HILLSBORO, Ore. (KOIN 6) — The 30-year tax break agreement announced Monday to keep chipmaker Intel in the City of Hillsboro allows Intel to invest $100 billion in semiconductor equipment and facilities.
A multi-billion dollar Intel plant is already under construction at Hillsboro’s Intel campus. Most of the money will be spent on new equipment to manufacture new and advanced products.
With more than 17,000 employees at the Hillsboro campus, Oregon is already home to Intel’s largest research and development site, world wide.
Intel spokesperson Jill Eiland said property tax abatements were crucial in coming up with the agreement.
“The strategic investment program, and the abatements that come with that program are essential to Intel’s decision to locate in Oregon, and to come here first in 1974,” she said.
Washington County Commissioner Roy Rogers said the deal guarantees some certainty for economic development in the city and state.
“For many years to come, it means prosperity for our grandchildren [and] our grandchildren’s grandchildren, so we’re excited about the possibility of keeping a major manufacturer of chips in the world in this particular area,” said Rogers.
Economists at ECONorthwest told KOIN 6 News that Intel represents nearly 17% of all jobs in Washington County and has an economic impact to the state of more than $27 billion.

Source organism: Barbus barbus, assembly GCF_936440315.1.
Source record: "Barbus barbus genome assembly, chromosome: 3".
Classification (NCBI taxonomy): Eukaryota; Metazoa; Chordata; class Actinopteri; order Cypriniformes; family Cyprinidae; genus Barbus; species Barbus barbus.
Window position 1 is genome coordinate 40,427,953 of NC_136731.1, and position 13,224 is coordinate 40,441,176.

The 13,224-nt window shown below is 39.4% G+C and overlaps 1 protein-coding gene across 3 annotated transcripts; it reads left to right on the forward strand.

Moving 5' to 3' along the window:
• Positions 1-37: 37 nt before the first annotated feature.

According to numbers obtained from Washington County, Intel will pay $350 million in taxes and fees over the course of the agreement. However, Intel will also get hundreds of millions of dollars in property tax breaks under Oregon’s strategic investment program.
In the most recent fiscal year, those breaks amounted to $120 million – money that won’t be available for county services, including roads and schools.
When asked whether it’s worth giving up potential property taxes in order to get the other benefits, Rogers said, “There are very few areas in the United States who are going to receive this sort of an investment.One hundred billion dollars in a community and in a country is significant.”
Still, before it’s finalized, the agreement must go through the city, the county and the state before it becomes official, and must stand a public hearing in Hillsboro August 26.
The agreement could be put in place as soon as early 2015.